September 14, 2017 8:51 am
Most South African vehicle owners spend a really long time traveling to and from work, dropping kids at school, doing the groceries and perhaps going away for the weekend. Certainly time on the road is not as safe as being at home, and when you consider all the time spent traveling, it’s good to know that modern cars have quite a lot to offer in terms of safety features.
Vehicle safety has come a long way in the last 20 years and most modern cars today offer ABS brakes and have protective crumple zones to lessen the impact and absorb the crash energy. These “hardware” features of cars have saved many lives over the decades and without doubt the addition of airbags and active seat restraints have further protected us. They also help in reducing the cost of car insurance, as safer cars mean fewer accidents.
But these are the obvious safety features, they respond to vehicles that have entered an uncontrolled state and lessen the damage to passengers. What about the less obvious features in our cars that promote a safer driving experience and are largely software or tech features?
Passive Technology Helps Us Focus (and keeps us safer)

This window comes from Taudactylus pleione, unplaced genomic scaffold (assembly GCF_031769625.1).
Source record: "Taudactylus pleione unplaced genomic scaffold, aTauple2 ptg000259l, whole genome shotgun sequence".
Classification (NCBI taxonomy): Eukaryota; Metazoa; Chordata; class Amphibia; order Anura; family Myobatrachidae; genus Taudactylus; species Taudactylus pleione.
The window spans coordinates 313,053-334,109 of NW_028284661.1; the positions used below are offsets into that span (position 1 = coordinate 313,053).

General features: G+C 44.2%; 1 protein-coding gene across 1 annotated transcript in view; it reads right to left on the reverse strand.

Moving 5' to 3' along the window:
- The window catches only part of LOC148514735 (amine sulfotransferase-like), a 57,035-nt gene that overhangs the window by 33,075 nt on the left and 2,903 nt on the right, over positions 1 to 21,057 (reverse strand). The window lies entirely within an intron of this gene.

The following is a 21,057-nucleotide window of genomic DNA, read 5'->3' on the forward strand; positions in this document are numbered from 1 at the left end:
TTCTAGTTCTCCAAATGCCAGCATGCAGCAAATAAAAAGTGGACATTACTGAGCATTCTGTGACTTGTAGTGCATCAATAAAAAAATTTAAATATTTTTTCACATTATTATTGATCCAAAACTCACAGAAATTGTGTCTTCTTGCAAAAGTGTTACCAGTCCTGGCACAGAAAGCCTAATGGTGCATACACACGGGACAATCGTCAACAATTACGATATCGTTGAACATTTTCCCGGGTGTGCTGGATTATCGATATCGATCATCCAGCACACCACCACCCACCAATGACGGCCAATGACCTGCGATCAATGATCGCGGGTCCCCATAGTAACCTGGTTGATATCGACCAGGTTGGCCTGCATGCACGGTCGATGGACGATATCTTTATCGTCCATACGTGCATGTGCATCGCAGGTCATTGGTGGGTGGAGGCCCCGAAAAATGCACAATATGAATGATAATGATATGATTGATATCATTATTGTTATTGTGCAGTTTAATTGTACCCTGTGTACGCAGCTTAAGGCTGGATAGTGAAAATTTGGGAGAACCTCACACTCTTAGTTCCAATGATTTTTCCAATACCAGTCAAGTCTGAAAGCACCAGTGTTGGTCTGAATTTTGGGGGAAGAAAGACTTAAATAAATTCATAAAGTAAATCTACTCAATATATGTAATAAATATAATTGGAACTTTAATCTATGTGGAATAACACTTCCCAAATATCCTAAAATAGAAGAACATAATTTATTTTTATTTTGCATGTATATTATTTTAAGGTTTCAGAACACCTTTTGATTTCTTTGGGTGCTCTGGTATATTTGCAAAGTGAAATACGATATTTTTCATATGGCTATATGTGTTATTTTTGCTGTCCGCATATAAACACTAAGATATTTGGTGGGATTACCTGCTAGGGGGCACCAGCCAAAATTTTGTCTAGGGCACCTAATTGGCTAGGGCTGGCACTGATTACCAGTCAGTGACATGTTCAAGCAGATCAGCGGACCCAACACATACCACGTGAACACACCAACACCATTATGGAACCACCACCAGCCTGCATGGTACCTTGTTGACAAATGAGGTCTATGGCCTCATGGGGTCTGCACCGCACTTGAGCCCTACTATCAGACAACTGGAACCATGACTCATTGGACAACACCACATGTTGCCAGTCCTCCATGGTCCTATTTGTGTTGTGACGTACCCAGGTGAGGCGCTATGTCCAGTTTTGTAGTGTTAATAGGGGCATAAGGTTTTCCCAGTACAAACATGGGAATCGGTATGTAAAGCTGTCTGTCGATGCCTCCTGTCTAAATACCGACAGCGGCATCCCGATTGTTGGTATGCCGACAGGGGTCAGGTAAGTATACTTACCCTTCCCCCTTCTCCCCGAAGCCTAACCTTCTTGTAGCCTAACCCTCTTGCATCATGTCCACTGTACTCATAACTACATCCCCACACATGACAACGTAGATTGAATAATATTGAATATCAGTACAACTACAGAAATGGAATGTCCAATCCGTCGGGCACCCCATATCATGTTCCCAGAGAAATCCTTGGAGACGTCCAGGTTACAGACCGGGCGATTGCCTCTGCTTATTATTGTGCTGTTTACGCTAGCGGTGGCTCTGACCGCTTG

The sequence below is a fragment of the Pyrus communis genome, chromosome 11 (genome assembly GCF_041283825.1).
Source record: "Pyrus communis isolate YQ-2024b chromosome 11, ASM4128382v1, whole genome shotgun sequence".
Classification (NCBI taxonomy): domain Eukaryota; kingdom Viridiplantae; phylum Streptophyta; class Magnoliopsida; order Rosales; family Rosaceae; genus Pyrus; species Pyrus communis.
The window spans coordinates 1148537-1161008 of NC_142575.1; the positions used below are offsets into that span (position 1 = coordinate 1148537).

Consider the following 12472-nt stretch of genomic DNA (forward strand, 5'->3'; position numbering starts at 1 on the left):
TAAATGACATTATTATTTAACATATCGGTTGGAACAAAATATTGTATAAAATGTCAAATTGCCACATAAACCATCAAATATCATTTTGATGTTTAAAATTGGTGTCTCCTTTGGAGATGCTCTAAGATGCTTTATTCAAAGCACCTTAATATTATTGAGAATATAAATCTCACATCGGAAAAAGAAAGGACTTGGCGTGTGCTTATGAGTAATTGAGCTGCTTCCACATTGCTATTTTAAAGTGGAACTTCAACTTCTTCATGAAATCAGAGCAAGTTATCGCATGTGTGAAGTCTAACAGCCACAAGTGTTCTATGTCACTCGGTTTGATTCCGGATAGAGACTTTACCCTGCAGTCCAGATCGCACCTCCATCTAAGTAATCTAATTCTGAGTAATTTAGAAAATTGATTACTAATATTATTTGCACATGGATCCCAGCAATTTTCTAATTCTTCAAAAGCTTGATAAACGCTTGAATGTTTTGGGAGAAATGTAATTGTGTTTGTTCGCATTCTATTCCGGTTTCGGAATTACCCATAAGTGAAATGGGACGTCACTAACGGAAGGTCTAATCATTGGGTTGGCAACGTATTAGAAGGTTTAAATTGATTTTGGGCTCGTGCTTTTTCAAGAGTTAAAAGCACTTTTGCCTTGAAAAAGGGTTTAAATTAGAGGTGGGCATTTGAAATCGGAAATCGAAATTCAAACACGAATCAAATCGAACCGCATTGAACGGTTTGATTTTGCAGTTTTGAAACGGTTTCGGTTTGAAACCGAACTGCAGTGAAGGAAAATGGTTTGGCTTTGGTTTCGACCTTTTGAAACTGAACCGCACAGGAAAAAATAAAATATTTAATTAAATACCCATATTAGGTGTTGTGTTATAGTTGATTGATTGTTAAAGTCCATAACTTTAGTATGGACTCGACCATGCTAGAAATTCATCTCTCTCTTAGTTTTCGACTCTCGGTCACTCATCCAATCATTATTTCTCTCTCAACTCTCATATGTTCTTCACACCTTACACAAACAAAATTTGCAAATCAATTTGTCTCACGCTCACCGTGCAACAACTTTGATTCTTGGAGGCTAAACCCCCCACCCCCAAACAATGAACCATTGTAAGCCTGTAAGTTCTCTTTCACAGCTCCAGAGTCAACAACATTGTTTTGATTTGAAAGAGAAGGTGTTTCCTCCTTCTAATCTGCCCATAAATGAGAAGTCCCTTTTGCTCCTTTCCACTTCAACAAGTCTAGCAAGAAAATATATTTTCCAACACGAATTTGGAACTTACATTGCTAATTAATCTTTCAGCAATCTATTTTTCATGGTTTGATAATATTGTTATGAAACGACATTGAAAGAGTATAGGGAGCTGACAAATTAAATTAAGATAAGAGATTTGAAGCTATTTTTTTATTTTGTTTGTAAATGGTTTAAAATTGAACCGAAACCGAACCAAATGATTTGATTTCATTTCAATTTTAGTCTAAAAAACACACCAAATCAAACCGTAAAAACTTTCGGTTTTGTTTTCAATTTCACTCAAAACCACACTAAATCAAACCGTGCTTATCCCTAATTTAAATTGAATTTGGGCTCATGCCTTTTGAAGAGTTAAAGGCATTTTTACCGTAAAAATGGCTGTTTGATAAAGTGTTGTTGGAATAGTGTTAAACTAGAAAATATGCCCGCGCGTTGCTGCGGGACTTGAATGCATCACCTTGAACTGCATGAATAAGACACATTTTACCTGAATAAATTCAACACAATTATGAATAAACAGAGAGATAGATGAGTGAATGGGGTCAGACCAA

It’s not all about speed though, too often we spend many hours a week sitting in mind-numbing traffic, crawling along trying to be positive about the state of congestion. It’s quite common to see accidents happen at near walking speed all because drivers are distracted or just zoning out. Below are a few helpful features of modern cars that rely on technology to keep us focused and therefore safer.
Blind spot indicators – Often built into the left and right side mirrors – little lights flash brightly when a car is present in your blindspot. Obviously this is a great safety feature at high speed and at best, an accident avoidance feature that should help you make safer lane changes.
Road Sign Detection – High Definition Cameras scan the road side and detect road signs and either warn or guide us as to speed limits and or other alerts such as Stop Signs and Hazards. These are typically displayed in the vehicles central display panel and while they don’t actively manage your speed – they can help you stay safer by reminding you that the speed limit has changed.